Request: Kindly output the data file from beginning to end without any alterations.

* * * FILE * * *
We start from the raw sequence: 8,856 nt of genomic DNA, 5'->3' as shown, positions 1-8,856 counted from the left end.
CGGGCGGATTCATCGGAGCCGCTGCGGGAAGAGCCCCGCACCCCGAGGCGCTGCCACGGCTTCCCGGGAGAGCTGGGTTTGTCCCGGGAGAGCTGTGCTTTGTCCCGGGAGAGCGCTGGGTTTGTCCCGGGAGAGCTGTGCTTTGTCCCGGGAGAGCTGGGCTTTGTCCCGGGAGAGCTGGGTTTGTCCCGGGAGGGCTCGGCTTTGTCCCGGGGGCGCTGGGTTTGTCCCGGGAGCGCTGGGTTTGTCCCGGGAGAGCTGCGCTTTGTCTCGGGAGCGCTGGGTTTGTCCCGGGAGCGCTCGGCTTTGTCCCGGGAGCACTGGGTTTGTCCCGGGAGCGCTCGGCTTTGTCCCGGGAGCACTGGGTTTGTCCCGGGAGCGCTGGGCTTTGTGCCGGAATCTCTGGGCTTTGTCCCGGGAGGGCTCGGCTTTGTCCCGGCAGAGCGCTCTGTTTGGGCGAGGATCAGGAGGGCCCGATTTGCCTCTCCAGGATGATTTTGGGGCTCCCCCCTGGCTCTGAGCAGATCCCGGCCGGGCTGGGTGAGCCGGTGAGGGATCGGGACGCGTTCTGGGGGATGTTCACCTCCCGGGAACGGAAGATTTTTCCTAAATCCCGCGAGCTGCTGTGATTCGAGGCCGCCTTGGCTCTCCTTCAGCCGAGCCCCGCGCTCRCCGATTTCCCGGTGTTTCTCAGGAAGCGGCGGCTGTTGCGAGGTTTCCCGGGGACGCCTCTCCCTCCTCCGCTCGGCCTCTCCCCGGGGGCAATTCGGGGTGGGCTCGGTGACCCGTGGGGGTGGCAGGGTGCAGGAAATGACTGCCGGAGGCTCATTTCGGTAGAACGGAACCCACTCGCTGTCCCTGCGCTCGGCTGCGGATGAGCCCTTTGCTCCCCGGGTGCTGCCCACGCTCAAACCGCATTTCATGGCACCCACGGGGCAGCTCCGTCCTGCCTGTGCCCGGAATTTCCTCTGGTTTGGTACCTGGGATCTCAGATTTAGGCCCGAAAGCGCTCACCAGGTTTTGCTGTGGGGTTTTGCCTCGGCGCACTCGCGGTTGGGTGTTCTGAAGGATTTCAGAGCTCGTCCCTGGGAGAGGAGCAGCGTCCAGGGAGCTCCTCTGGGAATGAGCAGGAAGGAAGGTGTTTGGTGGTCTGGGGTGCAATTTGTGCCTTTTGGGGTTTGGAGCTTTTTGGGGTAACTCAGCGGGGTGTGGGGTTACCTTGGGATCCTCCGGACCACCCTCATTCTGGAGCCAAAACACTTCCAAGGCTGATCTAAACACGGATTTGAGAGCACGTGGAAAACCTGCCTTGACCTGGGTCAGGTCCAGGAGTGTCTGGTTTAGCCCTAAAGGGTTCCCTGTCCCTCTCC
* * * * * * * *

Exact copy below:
We start from the raw sequence: 8,856 nt of genomic DNA, 5'->3' as shown, positions 1-8,856 counted from the left end.
CGGGCGGATTCATCGGAGCCGCTGCGGGAAGAGCCCCGCACCCCGAGGCGCTGCCACGGCTTCCCGGGAGAGCTGGGTTTGTCCCGGGAGAGCTGTGCTTTGTCCCGGGAGAGCGCTGGGTTTGTCCCGGGAGAGCTGTGCTTTGTCCCGGGAGAGCTGGGCTTTGTCCCGGGAGAGCTGGGTTTGTCCCGGGAGGGCTCGGCTTTGTCCCGGGGGCGCTGGGTTTGTCCCGGGAGCGCTGGGTTTGTCCCGGGAGAGCTGCGCTTTGTCTCGGGAGCGCTGGGTTTGTCCCGGGAGCGCTCGGCTTTGTCCCGGGAGCACTGGGTTTGTCCCGGGAGCGCTCGGCTTTGTCCCGGGAGCACTGGGTTTGTCCCGGGAGCGCTGGGCTTTGTGCCGGAATCTCTGGGCTTTGTCCCGGGAGGGCTCGGCTTTGTCCCGGCAGAGCGCTCTGTTTGGGCGAGGATCAGGAGGGCCCGATTTGCCTCTCCAGGATGATTTTGGGGCTCCCCCCTGGCTCTGAGCAGATCCCGGCCGGGCTGGGTGAGCCGGTGAGGGATCGGGACGCGTTCTGGGGGATGTTCACCTCCCGGGAACGGAAGATTTTTCCTAAATCCCGCGAGCTGCTGTGATTCGAGGCCGCCTTGGCTCTCCTTCAGCCGAGCCCCGCGCTCRCCGATTTCCCGGTGTTTCTCAGGAAGCGGCGGCTGTTGCGAGGTTTCCCGGGGACGCCTCTCCCTCCTCCGCTCGGCCTCTCCCCGGGGGCAATTCGGGGTGGGCTCGGTGACCCGTGGGGGTGGCAGGGTGCAGGAAATGACTGCCGGAGGCTCATTTCGGTAGAACGGAACCCACTCGCTGTCCCTGCGCTCGGCTGCGGATGAGCCCTTTGCTCCCCGGGTGCTGCCCACGCTCAAACCGCATTTCATGGCACCCACGGGGCAGCTCCGTCCTGCCTGTGCCCGGAATTTCCTCTGGTTTGGTACCTGGGATCTCAGATTTAGGCCCGAAAGCGCTCACCAGGTTTTGCTGTGGGGTTTTGCCTCGGCGCACTCGCGGTTGGGTGTTCTGAAGGATTTCAGAGCTCGTCCCTGGGAGAGGAGCAGCGTCCAGGGAGCTCCTCTGGGAATGAGCAGGAAGGAAGGTGTTTGGTGGTCTGGGGTGCAATTTGTGCCTTTTGGGGTTTGGAGCTTTTTGGGGTAACTCAGCGGGGTGTGGGGTTACCTTGGGATCCTCCGGACCACCCTCATTCTGGAGCCAAAACACTTCCAAGGCTGATCTAAACACGGATTTGAGAGCACGTGGAAAACCTGCCTTGACCTGGGTCAGGTCCAGGAGTGTCTGGTTTAGCCCTAAAGGGTTCCCTGTCCCTCTCC